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Neurological Soft Signs Discriminate Schizophrenia from Bipolar Disorder

RIGUCCI, SILVIA MD; DIMITRI-VALENTE, GIORGIA MD; MANDARELLI, GABRIELE MD; MANFREDI, GIOVANNI MD; COMPARELLI, ANNA MD; DE FILIPPIS, SERGIO MD; GHERARDELLI, SIMONA MD; BERSANI, GIUSEPPE MD; GIRARDI, PAOLO MD; FERRACUTI, STEFANO MD

Journal of Psychiatric Practice: March 2014 - Volume 20 - Issue 2 - p 147–153
doi: 10.1097/01.pra.0000445250.20875.0e
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Background. Although neurological soft signs have been consistently described in patients with schizophrenia, their diagnostic specificity is not well clarified. Methods. To test the hypothesis that neurological soft signs are specifically related to schizophrenia, we examined 305 subjects (patients with schizophrenia-spectrum disorder, n=167; patients with bipolar I disorder, n=88; controls, n=50). Neurological soft signs were assessed using the Neurological Evaluation Scale (NES). Multiple logistic regression analysis was used to compute the diagnostic predictive power of neurological soft signs. Results. Patients in the schizophrenia-spectrum disorder group were found to have significantly greater neurological impairment (NES total score=23.9, standard deviation [SD] 11.2) than those in the bipolar disorder group (NES total score=18.2, SD 7.6; p<0.001). Neurological functioning was closely associated with psychopathology (all p<0.001). The NES total score reliably distinguished patients with schizophrenia spectrum disorders from those with bipolar disorder in 68.7% of the cases (p<0.001). Moreover, a particular set of neurological soft signs showed specificity for the schizophrenia-spectrum disorder diagnostic group. Conclusions. Our findings suggest that schizophrenia and bipolar disorder can be distinguished in terms of neurological impairment. Furthermore, we recommend the utility of neurological soft signs as a useful, quantifiable, sensitive, and inexpensive tool for the diagnostic work-up of schizophrenia. (Journal of Psychiatric Practice 2014;20:147–153)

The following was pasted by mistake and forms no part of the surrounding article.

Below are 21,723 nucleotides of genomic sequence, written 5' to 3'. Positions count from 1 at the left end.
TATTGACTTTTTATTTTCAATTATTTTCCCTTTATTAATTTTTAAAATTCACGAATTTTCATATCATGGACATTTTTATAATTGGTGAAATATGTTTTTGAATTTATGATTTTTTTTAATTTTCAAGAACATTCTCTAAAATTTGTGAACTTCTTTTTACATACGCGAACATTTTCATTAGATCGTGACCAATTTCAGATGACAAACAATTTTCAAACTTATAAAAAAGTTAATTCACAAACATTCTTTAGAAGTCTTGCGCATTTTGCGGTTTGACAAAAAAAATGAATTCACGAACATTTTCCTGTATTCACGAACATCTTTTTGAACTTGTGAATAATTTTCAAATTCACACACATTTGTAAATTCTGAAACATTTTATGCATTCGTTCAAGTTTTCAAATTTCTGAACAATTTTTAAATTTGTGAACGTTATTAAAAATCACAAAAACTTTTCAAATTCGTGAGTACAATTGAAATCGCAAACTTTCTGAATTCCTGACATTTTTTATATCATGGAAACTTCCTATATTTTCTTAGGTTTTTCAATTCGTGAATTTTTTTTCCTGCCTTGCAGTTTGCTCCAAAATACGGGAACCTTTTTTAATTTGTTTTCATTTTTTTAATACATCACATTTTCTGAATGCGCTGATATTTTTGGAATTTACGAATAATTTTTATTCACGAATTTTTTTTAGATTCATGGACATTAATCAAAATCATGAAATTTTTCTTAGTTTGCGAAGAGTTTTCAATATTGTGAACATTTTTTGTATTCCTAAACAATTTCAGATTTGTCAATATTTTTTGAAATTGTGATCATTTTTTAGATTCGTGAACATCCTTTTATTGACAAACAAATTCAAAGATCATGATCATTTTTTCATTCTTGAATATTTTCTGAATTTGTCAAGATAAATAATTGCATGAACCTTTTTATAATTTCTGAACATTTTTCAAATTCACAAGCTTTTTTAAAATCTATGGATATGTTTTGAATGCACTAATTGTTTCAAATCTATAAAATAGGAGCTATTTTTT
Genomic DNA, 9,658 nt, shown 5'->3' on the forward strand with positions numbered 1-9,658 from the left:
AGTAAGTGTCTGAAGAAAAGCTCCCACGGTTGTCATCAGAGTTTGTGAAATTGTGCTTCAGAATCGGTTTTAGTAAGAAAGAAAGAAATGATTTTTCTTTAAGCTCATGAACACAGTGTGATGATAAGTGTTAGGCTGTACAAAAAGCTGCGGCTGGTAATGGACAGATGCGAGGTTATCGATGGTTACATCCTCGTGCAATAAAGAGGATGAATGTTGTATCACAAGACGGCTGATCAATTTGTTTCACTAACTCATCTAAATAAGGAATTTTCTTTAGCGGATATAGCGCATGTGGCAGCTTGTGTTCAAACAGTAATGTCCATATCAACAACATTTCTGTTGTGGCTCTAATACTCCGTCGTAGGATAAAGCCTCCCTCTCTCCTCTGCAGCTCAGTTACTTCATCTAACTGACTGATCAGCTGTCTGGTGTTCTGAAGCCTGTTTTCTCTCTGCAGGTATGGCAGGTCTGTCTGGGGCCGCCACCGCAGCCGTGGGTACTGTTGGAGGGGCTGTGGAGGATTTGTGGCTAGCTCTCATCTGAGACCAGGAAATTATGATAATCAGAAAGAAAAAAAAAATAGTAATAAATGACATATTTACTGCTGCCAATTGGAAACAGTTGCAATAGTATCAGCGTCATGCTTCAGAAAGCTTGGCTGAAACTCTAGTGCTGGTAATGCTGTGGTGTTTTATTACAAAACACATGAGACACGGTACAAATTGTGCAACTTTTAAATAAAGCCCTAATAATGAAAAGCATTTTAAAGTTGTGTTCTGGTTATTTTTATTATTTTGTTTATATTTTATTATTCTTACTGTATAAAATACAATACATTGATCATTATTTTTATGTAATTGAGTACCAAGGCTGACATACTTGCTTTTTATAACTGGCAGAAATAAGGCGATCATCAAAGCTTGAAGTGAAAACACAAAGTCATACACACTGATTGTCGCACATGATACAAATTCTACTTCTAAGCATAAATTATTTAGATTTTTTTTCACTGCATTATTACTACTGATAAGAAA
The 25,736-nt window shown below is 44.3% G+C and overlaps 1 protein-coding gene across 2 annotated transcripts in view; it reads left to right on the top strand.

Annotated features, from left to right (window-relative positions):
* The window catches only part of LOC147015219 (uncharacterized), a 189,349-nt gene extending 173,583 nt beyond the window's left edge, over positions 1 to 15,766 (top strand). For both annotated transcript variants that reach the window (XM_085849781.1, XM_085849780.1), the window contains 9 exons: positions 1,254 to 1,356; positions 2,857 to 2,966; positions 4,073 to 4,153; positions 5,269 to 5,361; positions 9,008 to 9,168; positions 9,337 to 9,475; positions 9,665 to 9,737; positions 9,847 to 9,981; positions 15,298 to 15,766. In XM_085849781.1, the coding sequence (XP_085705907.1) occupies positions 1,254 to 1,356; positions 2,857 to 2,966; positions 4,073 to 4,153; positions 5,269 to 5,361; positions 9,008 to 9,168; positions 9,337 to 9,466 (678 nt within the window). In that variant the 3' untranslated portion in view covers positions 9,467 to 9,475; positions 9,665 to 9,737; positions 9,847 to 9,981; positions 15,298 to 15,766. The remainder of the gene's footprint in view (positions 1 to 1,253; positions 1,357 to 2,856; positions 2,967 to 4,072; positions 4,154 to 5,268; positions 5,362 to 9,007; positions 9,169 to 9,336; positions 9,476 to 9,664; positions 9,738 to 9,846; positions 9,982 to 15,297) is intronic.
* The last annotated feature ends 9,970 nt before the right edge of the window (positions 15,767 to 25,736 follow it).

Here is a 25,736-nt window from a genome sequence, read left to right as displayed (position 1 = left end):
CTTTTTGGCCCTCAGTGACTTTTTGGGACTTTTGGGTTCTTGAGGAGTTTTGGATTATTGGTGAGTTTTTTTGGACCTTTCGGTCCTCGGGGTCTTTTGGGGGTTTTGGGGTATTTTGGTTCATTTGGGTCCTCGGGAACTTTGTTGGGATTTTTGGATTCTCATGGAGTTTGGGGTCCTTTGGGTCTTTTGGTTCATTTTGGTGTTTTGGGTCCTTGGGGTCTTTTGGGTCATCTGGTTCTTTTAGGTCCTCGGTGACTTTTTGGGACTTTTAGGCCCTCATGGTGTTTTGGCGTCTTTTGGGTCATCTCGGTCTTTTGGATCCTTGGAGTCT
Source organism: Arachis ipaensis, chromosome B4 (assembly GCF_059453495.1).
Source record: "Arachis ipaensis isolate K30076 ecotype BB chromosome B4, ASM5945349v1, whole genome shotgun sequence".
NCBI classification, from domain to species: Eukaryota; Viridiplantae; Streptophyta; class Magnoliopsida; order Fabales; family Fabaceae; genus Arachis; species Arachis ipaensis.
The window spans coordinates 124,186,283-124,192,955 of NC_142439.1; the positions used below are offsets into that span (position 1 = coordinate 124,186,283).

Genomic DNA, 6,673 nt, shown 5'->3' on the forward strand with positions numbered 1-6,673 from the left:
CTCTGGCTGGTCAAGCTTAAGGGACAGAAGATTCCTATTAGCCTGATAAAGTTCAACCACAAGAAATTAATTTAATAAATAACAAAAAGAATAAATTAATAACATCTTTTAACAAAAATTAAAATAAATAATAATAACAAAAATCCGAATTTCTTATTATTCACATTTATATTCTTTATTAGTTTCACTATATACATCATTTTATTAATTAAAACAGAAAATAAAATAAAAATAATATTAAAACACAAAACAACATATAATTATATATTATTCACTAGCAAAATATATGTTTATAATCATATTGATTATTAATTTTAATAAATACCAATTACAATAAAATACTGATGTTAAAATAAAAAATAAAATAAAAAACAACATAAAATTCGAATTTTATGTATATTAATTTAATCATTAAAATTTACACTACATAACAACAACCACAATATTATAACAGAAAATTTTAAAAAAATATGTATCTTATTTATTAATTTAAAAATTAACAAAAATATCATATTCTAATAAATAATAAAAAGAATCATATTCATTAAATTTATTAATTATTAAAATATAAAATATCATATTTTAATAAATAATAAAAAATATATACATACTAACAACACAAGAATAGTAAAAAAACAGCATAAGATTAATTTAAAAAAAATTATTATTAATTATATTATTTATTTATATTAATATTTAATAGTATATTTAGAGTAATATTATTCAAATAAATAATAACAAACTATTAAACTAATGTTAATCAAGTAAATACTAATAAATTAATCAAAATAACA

RIGUCCI, DIMITRI-VALENTE, MANDARELLI, MANFREDI, COMPARELLI, DE FILIPPIS, GIRARDI, and FERRACUTI: Sant’Andrea Hospital, Faculty of Medicine and Psychology, Sapienza University of Rome, Italy; GHERARDELLI and BERSANI: Faculty of Pharmacy and Medicine, Sapienza University of Rome, Italy.

All authors of this paper have no relevant affiliations or financial involvement to disclose. This includes employment, consultancies, honoraria, stock ownership or options, expert testimony, grants or patents received or pending, or royalties. No writing assistance was utilized in the production of this manuscript. The study was not funded.

Please send correspondence to: Silvia Rigucci, MD, Unit of Psychiatry, Sant’Andrea Hospital, Via di Grottarossa 1035, 00189 Rome, Italy. s.rigucci@gmail.com

© 2014 by Lippincott Williams & Wilkins, Inc.